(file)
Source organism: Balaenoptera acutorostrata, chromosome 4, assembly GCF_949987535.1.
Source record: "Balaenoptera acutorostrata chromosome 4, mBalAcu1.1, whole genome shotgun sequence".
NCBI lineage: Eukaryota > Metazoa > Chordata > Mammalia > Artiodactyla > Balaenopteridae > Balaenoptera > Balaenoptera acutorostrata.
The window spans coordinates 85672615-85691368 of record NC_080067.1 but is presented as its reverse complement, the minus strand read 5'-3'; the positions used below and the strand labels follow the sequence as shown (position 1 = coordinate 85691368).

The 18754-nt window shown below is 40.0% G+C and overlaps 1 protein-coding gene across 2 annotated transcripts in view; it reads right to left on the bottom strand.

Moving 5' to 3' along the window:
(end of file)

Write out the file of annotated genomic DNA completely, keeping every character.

Source organism: Balaenoptera acutorostrata, chromosome 4, assembly GCF_949987535.1.
Source record: "Balaenoptera acutorostrata chromosome 4, mBalAcu1.1, whole genome shotgun sequence".
NCBI lineage: Eukaryota > Metazoa > Chordata > Mammalia > Artiodactyla > Balaenopteridae > Balaenoptera > Balaenoptera acutorostrata.
The window spans coordinates 85672615-85691368 of record NC_080067.1 but is presented as its reverse complement, the minus strand read 5'-3'; the positions used below and the strand labels follow the sequence as shown (position 1 = coordinate 85691368).

The 18754-nt window shown below is 40.0% G+C and overlaps 1 protein-coding gene across 2 annotated transcripts in view; it reads right to left on the bottom strand.

Moving 5' to 3' along the window: